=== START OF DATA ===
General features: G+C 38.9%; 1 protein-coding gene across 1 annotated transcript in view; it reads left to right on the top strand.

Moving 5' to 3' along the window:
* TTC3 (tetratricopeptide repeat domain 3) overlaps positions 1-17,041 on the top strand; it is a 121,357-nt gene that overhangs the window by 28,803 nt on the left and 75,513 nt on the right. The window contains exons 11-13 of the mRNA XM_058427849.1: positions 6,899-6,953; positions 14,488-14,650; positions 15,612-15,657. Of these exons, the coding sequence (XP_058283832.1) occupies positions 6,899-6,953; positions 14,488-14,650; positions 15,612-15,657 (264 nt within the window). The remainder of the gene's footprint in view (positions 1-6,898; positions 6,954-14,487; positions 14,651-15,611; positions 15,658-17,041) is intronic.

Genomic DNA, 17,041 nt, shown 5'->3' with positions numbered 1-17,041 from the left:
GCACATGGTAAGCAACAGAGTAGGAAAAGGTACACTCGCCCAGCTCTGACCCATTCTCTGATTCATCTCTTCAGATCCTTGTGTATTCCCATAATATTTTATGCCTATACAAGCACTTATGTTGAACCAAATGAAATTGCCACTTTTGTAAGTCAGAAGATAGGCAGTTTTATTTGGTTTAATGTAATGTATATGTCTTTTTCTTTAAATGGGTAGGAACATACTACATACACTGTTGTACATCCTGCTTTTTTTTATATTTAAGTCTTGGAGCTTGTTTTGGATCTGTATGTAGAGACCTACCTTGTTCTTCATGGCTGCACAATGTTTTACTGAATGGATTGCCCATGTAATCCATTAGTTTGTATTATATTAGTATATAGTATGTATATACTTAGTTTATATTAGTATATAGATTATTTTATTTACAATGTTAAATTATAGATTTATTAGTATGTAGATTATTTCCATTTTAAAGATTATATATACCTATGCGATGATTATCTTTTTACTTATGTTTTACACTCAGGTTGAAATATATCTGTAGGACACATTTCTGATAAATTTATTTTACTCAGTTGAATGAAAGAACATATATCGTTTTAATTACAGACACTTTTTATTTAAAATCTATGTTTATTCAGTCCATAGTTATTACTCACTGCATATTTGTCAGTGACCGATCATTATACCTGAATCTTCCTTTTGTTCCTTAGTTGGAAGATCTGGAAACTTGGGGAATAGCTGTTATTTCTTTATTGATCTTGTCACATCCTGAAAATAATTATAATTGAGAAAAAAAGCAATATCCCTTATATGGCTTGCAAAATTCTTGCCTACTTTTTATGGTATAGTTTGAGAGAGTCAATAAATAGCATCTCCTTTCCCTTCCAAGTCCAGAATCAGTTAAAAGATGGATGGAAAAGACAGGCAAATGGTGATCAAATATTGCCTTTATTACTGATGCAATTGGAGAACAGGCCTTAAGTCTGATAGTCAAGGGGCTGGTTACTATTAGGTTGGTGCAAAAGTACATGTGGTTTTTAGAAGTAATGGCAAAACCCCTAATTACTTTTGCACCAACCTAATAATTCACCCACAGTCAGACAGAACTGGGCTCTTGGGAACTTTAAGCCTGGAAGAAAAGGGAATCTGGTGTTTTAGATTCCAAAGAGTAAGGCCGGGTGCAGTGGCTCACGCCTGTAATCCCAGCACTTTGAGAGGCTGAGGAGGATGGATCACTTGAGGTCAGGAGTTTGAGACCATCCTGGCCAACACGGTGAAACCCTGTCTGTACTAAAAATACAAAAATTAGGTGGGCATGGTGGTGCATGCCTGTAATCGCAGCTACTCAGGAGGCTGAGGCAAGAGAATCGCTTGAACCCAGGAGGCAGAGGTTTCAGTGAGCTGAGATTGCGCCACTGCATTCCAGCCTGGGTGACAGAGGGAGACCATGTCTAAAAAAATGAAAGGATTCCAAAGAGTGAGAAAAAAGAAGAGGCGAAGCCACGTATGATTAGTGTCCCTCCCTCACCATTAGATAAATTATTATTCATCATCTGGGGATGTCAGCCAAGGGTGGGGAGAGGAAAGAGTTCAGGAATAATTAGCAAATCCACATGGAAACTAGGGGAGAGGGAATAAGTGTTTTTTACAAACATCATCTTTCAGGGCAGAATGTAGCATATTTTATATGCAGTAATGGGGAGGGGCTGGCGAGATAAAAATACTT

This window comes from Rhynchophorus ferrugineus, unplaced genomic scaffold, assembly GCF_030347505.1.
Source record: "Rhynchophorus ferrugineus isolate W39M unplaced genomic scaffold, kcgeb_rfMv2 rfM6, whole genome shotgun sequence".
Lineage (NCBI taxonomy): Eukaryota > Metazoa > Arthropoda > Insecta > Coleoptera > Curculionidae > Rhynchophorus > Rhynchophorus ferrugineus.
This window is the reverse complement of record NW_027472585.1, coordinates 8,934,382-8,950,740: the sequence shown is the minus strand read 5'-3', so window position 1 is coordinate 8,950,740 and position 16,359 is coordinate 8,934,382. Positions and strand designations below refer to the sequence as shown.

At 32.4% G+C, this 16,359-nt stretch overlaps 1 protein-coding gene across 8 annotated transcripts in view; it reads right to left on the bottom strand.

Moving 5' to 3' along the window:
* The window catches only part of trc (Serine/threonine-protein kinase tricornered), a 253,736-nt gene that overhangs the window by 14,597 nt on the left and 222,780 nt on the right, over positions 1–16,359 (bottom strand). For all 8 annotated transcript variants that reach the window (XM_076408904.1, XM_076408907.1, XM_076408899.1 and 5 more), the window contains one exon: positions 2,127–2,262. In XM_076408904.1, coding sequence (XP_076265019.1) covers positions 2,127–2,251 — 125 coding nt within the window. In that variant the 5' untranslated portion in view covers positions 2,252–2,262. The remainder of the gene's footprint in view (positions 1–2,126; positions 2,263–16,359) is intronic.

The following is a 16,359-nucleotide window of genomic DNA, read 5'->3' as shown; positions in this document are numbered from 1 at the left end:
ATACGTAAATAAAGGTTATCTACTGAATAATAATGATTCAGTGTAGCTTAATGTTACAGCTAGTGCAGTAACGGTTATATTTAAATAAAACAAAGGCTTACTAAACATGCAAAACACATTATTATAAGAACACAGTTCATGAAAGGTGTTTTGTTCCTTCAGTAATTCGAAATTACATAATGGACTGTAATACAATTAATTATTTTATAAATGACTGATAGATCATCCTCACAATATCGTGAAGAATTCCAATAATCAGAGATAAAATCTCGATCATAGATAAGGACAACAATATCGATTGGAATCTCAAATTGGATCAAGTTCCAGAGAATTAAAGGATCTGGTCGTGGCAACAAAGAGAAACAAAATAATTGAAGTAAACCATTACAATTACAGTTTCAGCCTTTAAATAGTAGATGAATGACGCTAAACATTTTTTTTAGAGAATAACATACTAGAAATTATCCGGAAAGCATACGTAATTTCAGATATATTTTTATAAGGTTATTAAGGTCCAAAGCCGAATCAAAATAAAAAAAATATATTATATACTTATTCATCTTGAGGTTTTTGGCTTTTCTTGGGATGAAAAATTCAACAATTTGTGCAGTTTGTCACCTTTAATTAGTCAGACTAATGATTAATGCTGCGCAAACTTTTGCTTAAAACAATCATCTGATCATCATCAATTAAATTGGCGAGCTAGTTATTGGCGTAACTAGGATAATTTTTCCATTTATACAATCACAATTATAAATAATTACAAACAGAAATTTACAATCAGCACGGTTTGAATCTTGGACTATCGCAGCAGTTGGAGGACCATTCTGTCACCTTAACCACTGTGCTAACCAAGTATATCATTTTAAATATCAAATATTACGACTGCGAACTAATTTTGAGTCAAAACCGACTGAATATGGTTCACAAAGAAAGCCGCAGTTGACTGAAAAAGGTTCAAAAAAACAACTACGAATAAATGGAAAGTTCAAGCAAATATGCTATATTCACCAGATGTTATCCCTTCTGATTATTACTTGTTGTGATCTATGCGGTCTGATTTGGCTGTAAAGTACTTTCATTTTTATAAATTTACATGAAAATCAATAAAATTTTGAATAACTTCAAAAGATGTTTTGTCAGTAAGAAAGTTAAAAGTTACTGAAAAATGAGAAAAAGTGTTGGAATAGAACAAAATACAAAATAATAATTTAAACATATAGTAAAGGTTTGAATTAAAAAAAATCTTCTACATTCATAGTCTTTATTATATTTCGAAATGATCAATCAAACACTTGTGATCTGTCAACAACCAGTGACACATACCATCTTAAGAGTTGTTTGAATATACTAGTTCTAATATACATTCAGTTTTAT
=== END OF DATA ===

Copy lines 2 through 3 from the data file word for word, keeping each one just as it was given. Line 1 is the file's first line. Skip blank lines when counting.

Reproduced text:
Moving 5' to 3' along the window:
* TTC3 (tetratricopeptide repeat domain 3) overlaps positions 1-17,041 on the top strand; it is a 121,357-nt gene that overhangs the window by 28,803 nt on the left and 75,513 nt on the right. The window contains exons 11-13 of the mRNA XM_058427849.1: positions 6,899-6,953; positions 14,488-14,650; positions 15,612-15,657. Of these exons, the coding sequence (XP_058283832.1) occupies positions 6,899-6,953; positions 14,488-14,650; positions 15,612-15,657 (264 nt within the window). The remainder of the gene's footprint in view (positions 1-6,898; positions 6,954-14,487; positions 14,651-15,611; positions 15,658-17,041) is intronic.